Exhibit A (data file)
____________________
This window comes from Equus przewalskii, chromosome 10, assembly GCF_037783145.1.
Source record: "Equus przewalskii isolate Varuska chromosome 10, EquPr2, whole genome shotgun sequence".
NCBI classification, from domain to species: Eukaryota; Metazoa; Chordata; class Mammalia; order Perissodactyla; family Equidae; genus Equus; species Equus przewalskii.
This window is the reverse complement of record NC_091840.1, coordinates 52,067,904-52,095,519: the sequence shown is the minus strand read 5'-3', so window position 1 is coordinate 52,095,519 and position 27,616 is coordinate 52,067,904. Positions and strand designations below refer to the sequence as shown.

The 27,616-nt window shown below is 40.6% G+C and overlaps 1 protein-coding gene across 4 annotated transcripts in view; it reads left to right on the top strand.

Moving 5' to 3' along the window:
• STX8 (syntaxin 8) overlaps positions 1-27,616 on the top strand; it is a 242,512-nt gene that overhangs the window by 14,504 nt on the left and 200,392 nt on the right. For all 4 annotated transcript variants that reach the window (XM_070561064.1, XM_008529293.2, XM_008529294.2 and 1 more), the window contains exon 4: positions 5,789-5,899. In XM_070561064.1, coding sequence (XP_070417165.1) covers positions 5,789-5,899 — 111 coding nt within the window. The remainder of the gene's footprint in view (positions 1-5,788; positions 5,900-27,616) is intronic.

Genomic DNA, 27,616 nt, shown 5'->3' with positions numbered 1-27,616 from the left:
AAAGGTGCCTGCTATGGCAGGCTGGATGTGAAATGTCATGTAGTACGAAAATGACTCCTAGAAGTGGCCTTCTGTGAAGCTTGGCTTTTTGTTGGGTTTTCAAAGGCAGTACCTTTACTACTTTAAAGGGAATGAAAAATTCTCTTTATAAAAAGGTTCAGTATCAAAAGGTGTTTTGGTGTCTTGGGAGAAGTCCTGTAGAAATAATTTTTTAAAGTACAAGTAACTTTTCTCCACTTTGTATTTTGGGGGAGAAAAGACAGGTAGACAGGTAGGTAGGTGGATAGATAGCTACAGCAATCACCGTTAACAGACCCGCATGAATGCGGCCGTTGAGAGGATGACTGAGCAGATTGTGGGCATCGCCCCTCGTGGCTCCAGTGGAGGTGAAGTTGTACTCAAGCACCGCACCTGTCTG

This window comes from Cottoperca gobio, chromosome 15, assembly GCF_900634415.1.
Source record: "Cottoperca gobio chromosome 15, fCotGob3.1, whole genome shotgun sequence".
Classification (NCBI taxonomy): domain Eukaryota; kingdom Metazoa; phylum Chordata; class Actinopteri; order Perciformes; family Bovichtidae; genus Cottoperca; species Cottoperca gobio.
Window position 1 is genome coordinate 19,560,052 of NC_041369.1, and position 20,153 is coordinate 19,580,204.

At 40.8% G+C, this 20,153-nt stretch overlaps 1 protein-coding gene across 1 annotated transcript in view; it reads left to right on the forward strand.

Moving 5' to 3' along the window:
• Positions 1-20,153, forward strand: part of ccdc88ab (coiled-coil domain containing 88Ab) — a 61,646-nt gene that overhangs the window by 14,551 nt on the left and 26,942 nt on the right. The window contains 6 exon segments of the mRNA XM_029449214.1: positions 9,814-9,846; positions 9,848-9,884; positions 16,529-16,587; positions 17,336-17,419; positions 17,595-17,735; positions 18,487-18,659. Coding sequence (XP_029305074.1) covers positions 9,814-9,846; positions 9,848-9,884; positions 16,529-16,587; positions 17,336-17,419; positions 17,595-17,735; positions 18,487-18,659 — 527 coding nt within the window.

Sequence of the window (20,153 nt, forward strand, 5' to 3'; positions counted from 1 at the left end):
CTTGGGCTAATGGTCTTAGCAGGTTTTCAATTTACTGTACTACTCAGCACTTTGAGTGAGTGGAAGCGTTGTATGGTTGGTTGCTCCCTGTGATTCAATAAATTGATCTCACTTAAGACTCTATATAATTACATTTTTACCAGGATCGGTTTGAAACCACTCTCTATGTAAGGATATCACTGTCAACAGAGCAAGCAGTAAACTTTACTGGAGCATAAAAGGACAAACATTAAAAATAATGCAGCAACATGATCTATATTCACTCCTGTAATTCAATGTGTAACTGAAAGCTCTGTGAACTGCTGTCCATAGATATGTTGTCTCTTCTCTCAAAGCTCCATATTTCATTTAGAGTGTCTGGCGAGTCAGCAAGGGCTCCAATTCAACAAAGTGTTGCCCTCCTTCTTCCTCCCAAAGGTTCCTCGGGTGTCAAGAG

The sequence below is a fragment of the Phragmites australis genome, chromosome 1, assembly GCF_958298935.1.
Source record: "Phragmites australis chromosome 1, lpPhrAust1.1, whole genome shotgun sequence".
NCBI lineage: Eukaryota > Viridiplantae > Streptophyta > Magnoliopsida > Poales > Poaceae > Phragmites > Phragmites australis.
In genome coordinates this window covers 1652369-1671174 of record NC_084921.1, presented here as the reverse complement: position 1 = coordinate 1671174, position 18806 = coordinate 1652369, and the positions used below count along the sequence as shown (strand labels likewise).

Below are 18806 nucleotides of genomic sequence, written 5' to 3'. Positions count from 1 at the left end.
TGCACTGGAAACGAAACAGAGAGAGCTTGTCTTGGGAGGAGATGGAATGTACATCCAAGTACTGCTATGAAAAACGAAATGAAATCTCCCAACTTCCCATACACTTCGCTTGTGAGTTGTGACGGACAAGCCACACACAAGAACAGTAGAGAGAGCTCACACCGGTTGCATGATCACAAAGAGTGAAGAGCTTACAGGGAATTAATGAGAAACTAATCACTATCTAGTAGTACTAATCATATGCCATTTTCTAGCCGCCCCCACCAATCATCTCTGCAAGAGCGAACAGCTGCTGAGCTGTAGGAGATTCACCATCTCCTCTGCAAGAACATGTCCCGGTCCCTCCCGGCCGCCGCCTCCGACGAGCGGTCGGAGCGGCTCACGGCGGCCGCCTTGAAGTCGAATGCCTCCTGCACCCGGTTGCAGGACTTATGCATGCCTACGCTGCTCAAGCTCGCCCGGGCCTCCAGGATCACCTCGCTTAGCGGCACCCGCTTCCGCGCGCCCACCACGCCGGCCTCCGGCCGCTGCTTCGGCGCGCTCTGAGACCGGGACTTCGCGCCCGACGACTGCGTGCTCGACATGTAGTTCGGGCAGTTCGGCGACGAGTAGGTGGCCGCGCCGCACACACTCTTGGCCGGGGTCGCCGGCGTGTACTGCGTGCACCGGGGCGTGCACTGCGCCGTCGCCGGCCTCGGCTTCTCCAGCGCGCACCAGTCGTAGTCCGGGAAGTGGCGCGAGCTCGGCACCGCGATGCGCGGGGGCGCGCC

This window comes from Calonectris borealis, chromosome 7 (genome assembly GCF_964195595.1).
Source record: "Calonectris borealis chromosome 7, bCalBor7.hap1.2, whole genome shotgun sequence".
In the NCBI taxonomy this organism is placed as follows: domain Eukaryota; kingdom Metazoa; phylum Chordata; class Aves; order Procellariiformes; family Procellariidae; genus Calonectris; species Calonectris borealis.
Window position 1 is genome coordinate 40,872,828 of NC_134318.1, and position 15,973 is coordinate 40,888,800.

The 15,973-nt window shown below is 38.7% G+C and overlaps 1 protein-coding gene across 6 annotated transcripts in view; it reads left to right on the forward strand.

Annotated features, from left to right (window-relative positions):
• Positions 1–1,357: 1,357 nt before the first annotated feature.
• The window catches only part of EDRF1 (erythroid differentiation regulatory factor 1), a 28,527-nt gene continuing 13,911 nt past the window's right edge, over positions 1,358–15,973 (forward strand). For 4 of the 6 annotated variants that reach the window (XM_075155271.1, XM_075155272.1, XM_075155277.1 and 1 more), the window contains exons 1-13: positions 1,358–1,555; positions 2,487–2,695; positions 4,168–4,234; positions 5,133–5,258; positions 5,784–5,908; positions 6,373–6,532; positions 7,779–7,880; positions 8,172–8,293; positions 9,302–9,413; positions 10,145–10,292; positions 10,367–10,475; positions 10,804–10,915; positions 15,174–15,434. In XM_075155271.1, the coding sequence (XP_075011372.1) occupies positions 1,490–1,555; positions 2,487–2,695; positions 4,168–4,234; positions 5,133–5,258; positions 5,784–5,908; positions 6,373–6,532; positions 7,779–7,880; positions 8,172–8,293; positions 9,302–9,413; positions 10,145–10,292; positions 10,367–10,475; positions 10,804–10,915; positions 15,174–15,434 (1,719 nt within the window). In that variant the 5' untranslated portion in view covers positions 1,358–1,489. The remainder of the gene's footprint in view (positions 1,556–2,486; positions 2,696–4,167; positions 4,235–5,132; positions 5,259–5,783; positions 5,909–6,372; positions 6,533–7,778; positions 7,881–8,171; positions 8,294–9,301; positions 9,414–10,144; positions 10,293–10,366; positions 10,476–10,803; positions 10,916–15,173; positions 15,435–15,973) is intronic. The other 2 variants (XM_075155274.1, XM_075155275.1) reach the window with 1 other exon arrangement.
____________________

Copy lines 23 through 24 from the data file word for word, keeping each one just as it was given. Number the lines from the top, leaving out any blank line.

Below are 18806 nucleotides of genomic sequence, written 5' to 3'. Positions count from 1 at the left end.
TGCACTGGAAACGAAACAGAGAGAGCTTGTCTTGGGAGGAGATGGAATGTACATCCAAGTACTGCTATGAAAAACGAAATGAAATCTCCCAACTTCCCATACACTTCGCTTGTGAGTTGTGACGGACAAGCCACACACAAGAACAGTAGAGAGAGCTCACACCGGTTGCATGATCACAAAGAGTGAAGAGCTTACAGGGAATTAATGAGAAACTAATCACTATCTAGTAGTACTAATCATATGCCATTTTCTAGCCGCCCCCACCAATCATCTCTGCAAGAGCGAACAGCTGCTGAGCTGTAGGAGATTCACCATCTCCTCTGCAAGAACATGTCCCGGTCCCTCCCGGCCGCCGCCTCCGACGAGCGGTCGGAGCGGCTCACGGCGGCCGCCTTGAAGTCGAATGCCTCCTGCACCCGGTTGCAGGACTTATGCATGCCTACGCTGCTCAAGCTCGCCCGGGCCTCCAGGATCACCTCGCTTAGCGGCACCCGCTTCCGCGCGCCCACCACGCCGGCCTCCGGCCGCTGCTTCGGCGCGCTCTGAGACCGGGACTTCGCGCCCGACGACTGCGTGCTCGACATGTAGTTCGGGCAGTTCGGCGACGAGTAGGTGGCCGCGCCGCACACACTCTTGGCCGGGGTCGCCGGCGTGTACTGCGTGCACCGGGGCGTGCACTGCGCCGTCGCCGGCCTCGGCTTCTCCAGCGCGCACCAGTCGTAGTCCGGGAAGTGGCGCGAGCTCGGCACCGCGATGCGCGGGGGCGCGCC